Thursday, September 10, 2009

World championship nears conclusion

And then there were two.

After nearly two weeks of play, there are a pair of teams left fighting for the gold medal in each of the three main team categories at the bridge World Championships, being contested in Sao Paulo, Brazil. Play in these events concludes Friday.

For the Bermuda Bowl (the open teams), USA2 will challenge Italy. These two countries were the pre-tournament favorities in most camps, and it's fitting they are playing for the gold medal. Bulgaria and China will play for the Bronze.

In the Venice Cup (the women's teams), USA1 plays China in the final. I'm pulling for the U.S. team not only because I'm an American, but because my old friend Lynn Deas is on the team. Several years ago, she was stricken with myasthenia gravis, and now plays bridge from a wheel chair. Her will to win must be tremendous to overcome what she's had to face. You go, girl! You can visit her web site here. USA2 plays France for the Bronze.

In the d'Orsi Senior Bowl, Poland squares off against England. England squeaked past Indonesia in one semifinal match. The U.S. has owned this event recently, but lost in the other semifinal to Poland. This is one of the deals from the last segment of that match.

Q 5 4
K J 8
K Q J 10 6
6 5
A 10 8 6 3 2 J 9 7
10 Q 7 4
8 5 9 7 4 3 2
A K 7 3 Q 4
A 9 6 5 3 2
10 9 8 7 2

When the board was played, Poland had taken the lead over USA2, but the match was still in doubt.

In one room, David Berkowitz played 4. West, Jerzy Russyan, led the A, the A, then shifted to a diamond. After this defense, declarer wasn't seriously tested. He won his A, cashed the A, and led another to the king. He was then able to discard on the good tricks in dummy, losing one spade, one club and one heart.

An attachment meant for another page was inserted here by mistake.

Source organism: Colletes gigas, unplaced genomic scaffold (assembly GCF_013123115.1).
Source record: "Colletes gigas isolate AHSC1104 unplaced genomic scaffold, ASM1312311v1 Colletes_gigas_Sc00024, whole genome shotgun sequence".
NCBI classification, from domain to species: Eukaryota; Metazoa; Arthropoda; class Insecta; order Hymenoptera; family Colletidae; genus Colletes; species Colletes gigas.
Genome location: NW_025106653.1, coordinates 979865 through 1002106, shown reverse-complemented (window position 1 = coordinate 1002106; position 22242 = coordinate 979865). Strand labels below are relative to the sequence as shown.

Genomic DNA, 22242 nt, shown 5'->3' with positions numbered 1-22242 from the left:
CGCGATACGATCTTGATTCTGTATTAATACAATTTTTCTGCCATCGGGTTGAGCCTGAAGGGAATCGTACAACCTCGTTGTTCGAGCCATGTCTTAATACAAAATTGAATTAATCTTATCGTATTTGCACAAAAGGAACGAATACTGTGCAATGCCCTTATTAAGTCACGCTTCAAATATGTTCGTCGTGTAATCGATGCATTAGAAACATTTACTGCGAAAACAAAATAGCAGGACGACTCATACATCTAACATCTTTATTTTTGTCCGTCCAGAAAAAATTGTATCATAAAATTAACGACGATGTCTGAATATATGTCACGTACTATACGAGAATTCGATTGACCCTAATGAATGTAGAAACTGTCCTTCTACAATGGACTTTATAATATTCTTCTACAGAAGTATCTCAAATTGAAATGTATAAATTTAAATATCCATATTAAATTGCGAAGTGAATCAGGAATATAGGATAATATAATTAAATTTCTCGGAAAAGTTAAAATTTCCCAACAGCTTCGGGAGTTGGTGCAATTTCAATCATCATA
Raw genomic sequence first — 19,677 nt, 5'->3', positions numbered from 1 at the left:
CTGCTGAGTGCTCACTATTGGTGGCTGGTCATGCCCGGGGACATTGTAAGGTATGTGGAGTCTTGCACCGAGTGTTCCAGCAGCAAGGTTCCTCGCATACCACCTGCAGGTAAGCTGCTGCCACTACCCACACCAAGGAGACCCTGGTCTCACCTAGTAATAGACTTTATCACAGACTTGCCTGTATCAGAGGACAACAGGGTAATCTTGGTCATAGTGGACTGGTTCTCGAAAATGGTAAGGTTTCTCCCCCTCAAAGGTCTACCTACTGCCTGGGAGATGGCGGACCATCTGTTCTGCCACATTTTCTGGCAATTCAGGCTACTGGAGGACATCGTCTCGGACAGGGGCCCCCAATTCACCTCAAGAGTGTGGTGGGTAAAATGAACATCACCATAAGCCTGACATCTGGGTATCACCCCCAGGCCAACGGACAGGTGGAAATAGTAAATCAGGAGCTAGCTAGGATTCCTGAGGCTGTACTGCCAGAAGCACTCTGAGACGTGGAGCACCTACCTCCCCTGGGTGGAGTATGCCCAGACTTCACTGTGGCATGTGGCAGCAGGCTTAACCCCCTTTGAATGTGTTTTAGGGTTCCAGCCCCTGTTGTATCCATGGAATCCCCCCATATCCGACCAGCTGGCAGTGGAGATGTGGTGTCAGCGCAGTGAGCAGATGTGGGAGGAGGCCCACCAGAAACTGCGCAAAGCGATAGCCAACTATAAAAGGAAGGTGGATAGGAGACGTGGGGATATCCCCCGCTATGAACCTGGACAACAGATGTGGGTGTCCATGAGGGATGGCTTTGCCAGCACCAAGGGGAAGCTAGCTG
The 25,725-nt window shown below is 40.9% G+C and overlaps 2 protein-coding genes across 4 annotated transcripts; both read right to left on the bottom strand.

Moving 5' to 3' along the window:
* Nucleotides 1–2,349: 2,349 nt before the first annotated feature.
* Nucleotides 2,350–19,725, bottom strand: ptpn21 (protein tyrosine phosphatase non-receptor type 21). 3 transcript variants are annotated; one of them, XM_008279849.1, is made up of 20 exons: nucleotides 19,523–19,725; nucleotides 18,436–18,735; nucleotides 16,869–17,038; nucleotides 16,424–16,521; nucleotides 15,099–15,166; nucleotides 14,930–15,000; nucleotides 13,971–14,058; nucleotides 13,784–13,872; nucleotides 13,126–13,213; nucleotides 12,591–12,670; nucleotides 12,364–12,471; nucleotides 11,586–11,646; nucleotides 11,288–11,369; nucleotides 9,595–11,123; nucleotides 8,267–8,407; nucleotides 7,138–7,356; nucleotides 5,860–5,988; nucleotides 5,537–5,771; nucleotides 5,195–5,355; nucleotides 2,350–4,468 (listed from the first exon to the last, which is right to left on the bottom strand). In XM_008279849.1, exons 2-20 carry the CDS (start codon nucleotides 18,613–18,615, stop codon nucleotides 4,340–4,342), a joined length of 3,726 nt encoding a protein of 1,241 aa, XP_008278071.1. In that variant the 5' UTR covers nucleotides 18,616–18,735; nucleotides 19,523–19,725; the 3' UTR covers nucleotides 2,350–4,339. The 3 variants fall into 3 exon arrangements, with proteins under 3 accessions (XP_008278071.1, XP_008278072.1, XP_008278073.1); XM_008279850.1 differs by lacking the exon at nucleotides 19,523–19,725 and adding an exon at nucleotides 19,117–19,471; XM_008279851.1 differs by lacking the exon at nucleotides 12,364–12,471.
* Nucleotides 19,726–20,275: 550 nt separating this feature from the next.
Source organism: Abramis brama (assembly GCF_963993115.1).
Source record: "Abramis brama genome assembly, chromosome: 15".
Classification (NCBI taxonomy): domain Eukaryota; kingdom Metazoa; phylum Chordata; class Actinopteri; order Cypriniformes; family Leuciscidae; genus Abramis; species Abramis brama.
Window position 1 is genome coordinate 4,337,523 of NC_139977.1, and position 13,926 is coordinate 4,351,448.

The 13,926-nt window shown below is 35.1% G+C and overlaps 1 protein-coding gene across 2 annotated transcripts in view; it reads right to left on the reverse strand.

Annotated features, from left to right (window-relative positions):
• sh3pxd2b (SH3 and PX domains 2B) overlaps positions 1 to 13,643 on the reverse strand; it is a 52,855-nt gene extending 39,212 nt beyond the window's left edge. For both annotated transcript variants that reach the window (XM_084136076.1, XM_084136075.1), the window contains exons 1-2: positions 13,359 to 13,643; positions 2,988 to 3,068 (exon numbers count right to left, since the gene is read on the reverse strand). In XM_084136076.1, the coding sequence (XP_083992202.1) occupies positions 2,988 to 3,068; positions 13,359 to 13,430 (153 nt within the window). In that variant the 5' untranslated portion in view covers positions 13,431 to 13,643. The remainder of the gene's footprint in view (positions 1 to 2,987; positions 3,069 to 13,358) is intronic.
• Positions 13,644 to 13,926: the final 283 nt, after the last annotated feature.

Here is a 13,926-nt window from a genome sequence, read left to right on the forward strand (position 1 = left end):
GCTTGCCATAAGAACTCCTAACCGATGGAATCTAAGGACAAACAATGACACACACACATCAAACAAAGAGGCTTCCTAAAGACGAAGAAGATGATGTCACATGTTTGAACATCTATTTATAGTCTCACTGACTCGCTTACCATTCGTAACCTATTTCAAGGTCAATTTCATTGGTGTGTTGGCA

The Poles were now in danger of losing a game swing.

The defense was tougher in the other room. West was Mike Passell, East was John Sutherland. For the Poles, Apolinary Kowalski was North and Jacek Romanski was South. Romanski also played 4, and West started with the A. After this held, Passell played the A, the K, and exited with a spade. This was won with the Q in dummy as South discarded a club.

Romanski had lost three tricks and had to guess the trump suit for no losers. Declarer ruffed a spade, cashed the A, then lead a heart to the king. At trick eight, he led the 8 from dummy and when East played low, he let it ride. Now, he was able to discard the rest of his clubs on the diamond suit to make his contract. Nicely done!

[Deep Finesse says the contract can be defeated if West refrains for leading the A. The double-dummy defense is two high clubs and then a low one.]

For more information about the championships, click here.


  1. You need a CJ in your hand diagram.

  2. @Jeff: you're right. Sorry, I don't remember now where it goes. Cute hand, though.